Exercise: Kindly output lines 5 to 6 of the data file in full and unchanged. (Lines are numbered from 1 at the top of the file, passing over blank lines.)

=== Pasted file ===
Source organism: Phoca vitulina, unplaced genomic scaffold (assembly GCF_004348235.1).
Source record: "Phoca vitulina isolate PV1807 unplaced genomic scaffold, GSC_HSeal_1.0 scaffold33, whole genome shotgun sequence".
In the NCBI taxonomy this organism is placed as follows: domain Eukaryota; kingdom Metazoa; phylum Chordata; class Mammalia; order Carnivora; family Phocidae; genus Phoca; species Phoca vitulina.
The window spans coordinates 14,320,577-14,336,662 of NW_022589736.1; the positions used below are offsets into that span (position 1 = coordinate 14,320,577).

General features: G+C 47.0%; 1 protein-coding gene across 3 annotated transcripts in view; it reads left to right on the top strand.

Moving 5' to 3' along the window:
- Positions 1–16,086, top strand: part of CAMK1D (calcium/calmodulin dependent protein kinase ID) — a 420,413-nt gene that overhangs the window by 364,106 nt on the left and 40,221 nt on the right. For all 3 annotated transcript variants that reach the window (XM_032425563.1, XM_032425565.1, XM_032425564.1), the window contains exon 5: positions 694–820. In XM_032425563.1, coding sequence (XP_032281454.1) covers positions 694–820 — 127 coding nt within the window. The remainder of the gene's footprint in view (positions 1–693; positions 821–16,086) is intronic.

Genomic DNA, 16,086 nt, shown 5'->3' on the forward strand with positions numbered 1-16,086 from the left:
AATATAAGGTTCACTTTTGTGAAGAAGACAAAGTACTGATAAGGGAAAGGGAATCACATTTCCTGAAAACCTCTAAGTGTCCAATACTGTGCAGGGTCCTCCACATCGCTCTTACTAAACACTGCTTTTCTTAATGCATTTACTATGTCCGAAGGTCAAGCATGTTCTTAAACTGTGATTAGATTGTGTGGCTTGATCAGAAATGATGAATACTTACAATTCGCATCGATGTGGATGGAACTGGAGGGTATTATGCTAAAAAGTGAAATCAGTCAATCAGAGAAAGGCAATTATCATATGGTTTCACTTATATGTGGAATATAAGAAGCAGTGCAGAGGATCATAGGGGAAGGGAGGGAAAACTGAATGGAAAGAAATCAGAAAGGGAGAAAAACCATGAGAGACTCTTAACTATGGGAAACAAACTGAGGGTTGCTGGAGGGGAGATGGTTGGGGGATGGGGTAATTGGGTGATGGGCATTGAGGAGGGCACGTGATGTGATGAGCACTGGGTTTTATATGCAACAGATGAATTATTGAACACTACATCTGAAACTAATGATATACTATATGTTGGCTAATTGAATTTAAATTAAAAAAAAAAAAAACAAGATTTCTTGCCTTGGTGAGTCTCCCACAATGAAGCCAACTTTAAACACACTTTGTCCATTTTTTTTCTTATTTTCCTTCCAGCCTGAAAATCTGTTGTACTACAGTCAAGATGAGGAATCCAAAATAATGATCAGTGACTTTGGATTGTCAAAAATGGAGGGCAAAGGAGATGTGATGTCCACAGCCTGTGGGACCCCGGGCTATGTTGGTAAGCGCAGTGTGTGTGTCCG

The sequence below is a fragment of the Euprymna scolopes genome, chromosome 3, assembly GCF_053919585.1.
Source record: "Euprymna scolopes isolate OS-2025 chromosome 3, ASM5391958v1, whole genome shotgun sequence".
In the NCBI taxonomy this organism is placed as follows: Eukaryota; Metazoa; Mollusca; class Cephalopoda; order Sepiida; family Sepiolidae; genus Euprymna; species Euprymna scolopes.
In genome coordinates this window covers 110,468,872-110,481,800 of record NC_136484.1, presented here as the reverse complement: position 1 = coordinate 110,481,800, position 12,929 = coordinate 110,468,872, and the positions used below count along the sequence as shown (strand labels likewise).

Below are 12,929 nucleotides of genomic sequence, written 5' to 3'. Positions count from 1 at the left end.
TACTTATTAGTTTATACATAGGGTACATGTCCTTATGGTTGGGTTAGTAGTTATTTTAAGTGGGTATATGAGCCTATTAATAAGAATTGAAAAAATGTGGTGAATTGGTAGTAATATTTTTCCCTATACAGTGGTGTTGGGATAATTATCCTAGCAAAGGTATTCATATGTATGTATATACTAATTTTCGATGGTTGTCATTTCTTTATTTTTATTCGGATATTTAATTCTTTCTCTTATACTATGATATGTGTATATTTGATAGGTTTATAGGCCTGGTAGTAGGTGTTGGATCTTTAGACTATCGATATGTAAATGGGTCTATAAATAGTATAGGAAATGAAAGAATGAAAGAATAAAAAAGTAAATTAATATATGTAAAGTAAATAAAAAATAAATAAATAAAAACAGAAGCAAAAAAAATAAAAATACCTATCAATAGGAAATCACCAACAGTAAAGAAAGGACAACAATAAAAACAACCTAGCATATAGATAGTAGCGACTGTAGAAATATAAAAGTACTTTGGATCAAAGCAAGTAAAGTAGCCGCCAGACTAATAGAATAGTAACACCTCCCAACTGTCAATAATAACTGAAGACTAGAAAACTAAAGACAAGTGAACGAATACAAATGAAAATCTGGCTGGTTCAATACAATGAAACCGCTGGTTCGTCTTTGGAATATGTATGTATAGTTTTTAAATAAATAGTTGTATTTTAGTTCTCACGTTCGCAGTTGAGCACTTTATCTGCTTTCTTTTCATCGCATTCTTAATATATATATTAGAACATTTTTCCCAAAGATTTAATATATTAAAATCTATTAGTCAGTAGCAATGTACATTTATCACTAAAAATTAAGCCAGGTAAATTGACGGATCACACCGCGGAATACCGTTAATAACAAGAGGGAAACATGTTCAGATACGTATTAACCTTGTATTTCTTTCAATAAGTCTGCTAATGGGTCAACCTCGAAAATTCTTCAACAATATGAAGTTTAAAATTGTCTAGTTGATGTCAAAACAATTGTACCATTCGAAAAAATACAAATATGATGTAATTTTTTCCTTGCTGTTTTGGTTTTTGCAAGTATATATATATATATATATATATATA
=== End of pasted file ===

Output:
General features: G+C 47.0%; 1 protein-coding gene across 3 annotated transcripts in view; it reads left to right on the top strand.

Moving 5' to 3' along the window: